The concept of the “inner city” — or “slums,” as The Times bluntly put it in its first review of “Sesame Street” — was therefore transformed into a kind of Xanadu on the show: a bright, no-clouds, clear-air place where people bopped around with monsters and didn’t worry too much about money, cleanliness or projecting false cheer. The Upper West Side, hardly a burned-out ghetto, was said to be the model.
People on “Sesame Street” had limited possibilities and fixed identities, and (the best part) you weren’t expected to change much. The harshness of existence was a given, and no one was proposing that numbers and letters would lead you “out” of your inner city to Elysian suburbs. Instead, “Sesame Street” suggested that learning might merely make our days more bearable, more interesting, funnier. It encouraged us, above all, to be nice to our neighbors and to cultivate the safer pleasures that take the edge off — taking baths, eating cookies, reading. Don’t tell the kids.
Friday, August 03, 2007
Within Discredited Stem Cell Research, a True Scientific First
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By NICHOLAS WADE
Published: August 3, 2007
The world of stem cell research was set reeling two years ago when its most successful practitioner, the Korean scientist Hwang Woo Suk, was found to have fabricated much of his work. But according to a new post-mortem of his research, he did achieve a scientific first, though not the one he claimed.
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Ahn Young-Joon/Associated Press
The Korean scientist Hwang Woo Suk was found to have faked data.
Dr. Hwang said he had derived embryonic stem cells from the adult cells of a patient, but the claim was discredited after parts of his research were found to have been faked. A team of Boston scientists has now re-examined stocks of Dr. Hwang’s purported embryonic stem cells and arrived at a surprising conclusion: His embryonic stem cells were the product of parthenogenesis, or virgin birth, meaning they were derived from an unfertilized egg.
A team led by Kitai Kim and George Q. Daley of Children’s Hospital Boston reports this conclusion today in the journal Cell Stem Cell.
Embryonic stem cells derived through parthenogenesis cannot develop normally, so they are free of ethical objections. The cells could perhaps help treat degenerative diseases in women capable of supplying eggs, should effective treatments ever be developed.
Other researchers have since developed embryonic stem cells from parthenogenetic eggs, but Dr. Hwang’s team would have been the first to do so had its members recognized what they had done.
“It could have been a seminal finding if they hadn’t had their blinders on,” said Kent E. Vrana, an expert on parthenogenesis at Pennsylvania State University.
John D. Gearhart, a stem cell expert at Johns Hopkins University who had a ringside view of the Hwang affair as a member of the journal Science’s advisory board, said parthenogenesis had always been a possibility.
“I’m delighted there was an explanation that didn’t involve fraud,” Dr. Gearhart said.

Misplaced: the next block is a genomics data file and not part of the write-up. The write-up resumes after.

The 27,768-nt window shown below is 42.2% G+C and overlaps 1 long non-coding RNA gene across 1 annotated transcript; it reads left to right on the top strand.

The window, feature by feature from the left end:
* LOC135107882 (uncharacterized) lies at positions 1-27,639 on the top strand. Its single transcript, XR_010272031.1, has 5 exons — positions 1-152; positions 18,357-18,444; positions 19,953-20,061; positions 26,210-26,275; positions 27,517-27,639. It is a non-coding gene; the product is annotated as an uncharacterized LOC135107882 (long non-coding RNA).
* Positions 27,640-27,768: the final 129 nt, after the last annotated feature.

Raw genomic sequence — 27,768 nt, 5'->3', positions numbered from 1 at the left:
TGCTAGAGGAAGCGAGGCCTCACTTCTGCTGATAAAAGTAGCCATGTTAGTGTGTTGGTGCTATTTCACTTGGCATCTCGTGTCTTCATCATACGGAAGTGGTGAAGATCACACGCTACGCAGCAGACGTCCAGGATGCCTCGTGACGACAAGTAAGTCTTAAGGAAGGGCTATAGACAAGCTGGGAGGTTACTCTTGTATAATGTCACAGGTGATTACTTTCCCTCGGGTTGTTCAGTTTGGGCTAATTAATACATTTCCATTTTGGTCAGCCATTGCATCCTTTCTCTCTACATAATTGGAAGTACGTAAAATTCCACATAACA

Dr. Hwang soared to prominence after asserting in a report in Science in 2004 that he had developed embryonic stem cells from a patient, the first hurdle in the idea of rebuilding patients’ tissues with their own cells.
He said he had removed the nucleus from an unfertilized human egg and inserted a new nucleus from the adult cell of the patient. The egg developed into an embryo, from which his team claimed to have developed embryonic stem cells.
The editors of Science, the journal that published his claim, later retracted the article because the Korean committee that investigated Dr. Hwang’s work found that the supporting data had been faked.
As to the source of Dr. Hwang’s embryonic stem cells, the Korean committee said parthenogenesis was possible. But this could not be proved with the methods then available.
Dr. Daley has been studying parthenogenesis in mice with new devices that can analyze DNA at up to 500,000 sites on the genome. Recognizing that parthenogenetic cells have a special and unexpected genetic signature, Dr. Daley realized he could resolve the origin of Dr. Hwang’s cells.
“It becomes an historic irony that Hwang was the first to produce the parthenogenetic stem cell but didn’t appreciate what he had,” Dr. Daley said.
Although some creatures can reproduce by parthenogenesis, virgin birth would be a miracle in humans because the chromosomes from the mother and father each carry special chemical imprints, and both are required for normal development. Parthenogenetic embryos, in which both sets of chromosomes carry a female imprint, are not viable.
But Dr. Daley said that a case is known of a male patient who is a parthenochimera (“chimera” meaning an individual who is composed of two different types of cell). Two embryos, one normal and one parthenogenetic, fused in the womb. Some of the patient’s cells have the X and Y chromosomes of a normal man, but his blood has the two X chromosomes of parthenogenetic cells, evidently an instance of semi-virgin birth.
Dr. Hwang seems unlikely to get much scientific credit for developing embryonic cells via parthenogenesis because he said in his 2004 article that he had done tests showing that parthenogenesis was unlikely. He also said he had removed the nucleus from every egg, which he could not have done in the case of the egg that developed parthenogenetically.
Tuesday, July 24, 2007
DC is great I had a wonderful birthday with food and friends. Thanks to Lauren I also participated in my first Crab Feast. A very special east coaster thing. Reading Harry Potter 7, on the long commute I have every day.